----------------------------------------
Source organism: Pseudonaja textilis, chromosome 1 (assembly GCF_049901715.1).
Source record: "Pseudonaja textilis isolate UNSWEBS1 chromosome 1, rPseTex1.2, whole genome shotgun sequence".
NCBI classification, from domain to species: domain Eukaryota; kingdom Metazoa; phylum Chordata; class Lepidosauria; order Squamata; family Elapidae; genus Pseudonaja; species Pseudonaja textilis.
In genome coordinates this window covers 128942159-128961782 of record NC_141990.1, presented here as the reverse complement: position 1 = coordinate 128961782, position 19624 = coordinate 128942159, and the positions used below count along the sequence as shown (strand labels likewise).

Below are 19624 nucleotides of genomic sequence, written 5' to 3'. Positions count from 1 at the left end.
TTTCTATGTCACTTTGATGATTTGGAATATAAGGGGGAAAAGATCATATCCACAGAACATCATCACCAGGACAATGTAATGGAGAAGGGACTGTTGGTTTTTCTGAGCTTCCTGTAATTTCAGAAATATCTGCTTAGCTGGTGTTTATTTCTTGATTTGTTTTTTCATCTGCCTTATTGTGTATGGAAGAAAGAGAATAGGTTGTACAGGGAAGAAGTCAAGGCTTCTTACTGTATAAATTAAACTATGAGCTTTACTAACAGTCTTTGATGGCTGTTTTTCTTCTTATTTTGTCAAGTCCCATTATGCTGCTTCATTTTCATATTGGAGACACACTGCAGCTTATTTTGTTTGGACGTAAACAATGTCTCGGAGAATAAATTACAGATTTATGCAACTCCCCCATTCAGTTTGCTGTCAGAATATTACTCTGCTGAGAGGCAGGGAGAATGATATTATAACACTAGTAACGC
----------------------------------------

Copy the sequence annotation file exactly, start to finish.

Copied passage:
Source organism: Pseudonaja textilis, chromosome 1 (assembly GCF_049901715.1).
Source record: "Pseudonaja textilis isolate UNSWEBS1 chromosome 1, rPseTex1.2, whole genome shotgun sequence".
NCBI classification, from domain to species: domain Eukaryota; kingdom Metazoa; phylum Chordata; class Lepidosauria; order Squamata; family Elapidae; genus Pseudonaja; species Pseudonaja textilis.
In genome coordinates this window covers 128942159-128961782 of record NC_141990.1, presented here as the reverse complement: position 1 = coordinate 128961782, position 19624 = coordinate 128942159, and the positions used below count along the sequence as shown (strand labels likewise).

Below are 19624 nucleotides of genomic sequence, written 5' to 3'. Positions count from 1 at the left end.
TTTCTATGTCACTTTGATGATTTGGAATATAAGGGGGAAAAGATCATATCCACAGAACATCATCACCAGGACAATGTAATGGAGAAGGGACTGTTGGTTTTTCTGAGCTTCCTGTAATTTCAGAAATATCTGCTTAGCTGGTGTTTATTTCTTGATTTGTTTTTTCATCTGCCTTATTGTGTATGGAAGAAAGAGAATAGGTTGTACAGGGAAGAAGTCAAGGCTTCTTACTGTATAAATTAAACTATGAGCTTTACTAACAGTCTTTGATGGCTGTTTTTCTTCTTATTTTGTCAAGTCCCATTATGCTGCTTCATTTTCATATTGGAGACACACTGCAGCTTATTTTGTTTGGACGTAAACAATGTCTCGGAGAATAAATTACAGATTTATGCAACTCCCCCATTCAGTTTGCTGTCAGAATATTACTCTGCTGAGAGGCAGGGAGAATGATATTATAACACTAGTAACGC